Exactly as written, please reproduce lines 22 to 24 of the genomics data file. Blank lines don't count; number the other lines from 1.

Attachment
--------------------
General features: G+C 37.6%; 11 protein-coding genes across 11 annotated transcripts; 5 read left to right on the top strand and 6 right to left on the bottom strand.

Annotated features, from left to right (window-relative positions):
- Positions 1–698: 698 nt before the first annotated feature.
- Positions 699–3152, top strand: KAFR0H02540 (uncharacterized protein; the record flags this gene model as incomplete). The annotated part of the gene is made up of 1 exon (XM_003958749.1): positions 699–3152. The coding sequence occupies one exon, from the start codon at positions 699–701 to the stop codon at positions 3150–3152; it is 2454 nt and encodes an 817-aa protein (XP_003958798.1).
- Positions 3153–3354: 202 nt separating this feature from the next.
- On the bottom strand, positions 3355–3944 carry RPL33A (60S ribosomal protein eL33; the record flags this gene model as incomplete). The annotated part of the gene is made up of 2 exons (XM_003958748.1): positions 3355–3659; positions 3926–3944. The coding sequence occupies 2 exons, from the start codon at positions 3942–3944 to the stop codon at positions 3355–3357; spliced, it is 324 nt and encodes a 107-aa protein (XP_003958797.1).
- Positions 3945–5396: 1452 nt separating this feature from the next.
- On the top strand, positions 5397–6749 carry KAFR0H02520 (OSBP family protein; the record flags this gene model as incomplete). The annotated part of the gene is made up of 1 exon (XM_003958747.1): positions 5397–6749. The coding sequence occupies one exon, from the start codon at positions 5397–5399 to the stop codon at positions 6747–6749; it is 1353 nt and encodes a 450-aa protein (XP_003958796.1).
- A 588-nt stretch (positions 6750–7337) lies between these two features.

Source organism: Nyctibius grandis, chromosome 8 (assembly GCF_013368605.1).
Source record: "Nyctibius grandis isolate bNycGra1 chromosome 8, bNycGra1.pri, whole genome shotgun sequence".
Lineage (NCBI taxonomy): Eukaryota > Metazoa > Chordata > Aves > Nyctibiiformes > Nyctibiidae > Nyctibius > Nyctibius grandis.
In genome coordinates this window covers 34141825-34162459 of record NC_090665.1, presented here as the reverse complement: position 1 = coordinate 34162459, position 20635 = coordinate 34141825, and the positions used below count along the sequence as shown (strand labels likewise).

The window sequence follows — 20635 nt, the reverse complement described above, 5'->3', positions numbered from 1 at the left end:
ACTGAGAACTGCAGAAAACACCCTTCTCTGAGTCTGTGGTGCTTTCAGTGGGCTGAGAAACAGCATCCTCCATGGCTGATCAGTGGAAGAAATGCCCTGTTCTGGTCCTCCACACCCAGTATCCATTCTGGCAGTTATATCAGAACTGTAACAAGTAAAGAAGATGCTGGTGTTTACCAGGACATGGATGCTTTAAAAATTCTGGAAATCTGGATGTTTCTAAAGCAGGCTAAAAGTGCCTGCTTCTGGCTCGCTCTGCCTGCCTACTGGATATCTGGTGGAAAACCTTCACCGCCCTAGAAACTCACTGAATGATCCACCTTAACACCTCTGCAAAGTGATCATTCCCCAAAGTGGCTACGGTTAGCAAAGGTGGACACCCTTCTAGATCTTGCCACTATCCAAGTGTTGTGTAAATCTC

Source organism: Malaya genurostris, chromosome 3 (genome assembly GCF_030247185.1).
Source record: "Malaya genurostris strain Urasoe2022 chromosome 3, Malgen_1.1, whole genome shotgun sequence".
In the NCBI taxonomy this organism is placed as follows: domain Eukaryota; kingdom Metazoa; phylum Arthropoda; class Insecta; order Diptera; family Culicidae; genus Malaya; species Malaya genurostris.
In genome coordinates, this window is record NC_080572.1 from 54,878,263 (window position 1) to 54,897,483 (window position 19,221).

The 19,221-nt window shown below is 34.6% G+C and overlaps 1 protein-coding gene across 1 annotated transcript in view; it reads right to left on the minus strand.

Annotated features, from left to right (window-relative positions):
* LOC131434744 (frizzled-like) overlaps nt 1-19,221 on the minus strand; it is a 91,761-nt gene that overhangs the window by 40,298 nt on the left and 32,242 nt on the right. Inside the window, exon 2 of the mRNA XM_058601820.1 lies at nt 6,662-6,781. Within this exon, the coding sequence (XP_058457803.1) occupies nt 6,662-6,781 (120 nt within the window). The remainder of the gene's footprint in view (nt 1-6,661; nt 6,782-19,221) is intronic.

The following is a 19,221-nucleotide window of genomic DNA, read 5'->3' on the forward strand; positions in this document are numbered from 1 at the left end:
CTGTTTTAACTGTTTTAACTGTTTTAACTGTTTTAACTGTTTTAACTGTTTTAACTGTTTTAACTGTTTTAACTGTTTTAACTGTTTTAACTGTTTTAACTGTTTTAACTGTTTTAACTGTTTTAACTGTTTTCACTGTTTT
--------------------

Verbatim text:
* LOC131434744 (frizzled-like) overlaps nt 1-19,221 on the minus strand; it is a 91,761-nt gene that overhangs the window by 40,298 nt on the left and 32,242 nt on the right. Inside the window, exon 2 of the mRNA XM_058601820.1 lies at nt 6,662-6,781. Within this exon, the coding sequence (XP_058457803.1) occupies nt 6,662-6,781 (120 nt within the window). The remainder of the gene's footprint in view (nt 1-6,661; nt 6,782-19,221) is intronic.

The following is a 19,221-nucleotide window of genomic DNA, read 5'->3' on the forward strand; positions in this document are numbered from 1 at the left end:
CTGTTTTAACTGTTTTAACTGTTTTAACTGTTTTAACTGTTTTAACTGTTTTAACTGTTTTAACTGTTTTAACTGTTTTAACTGTTTTAACTGTTTTAACTGTTTTAACTGTTTTAACTGTTTTAACTGTTTTCACTGTTTT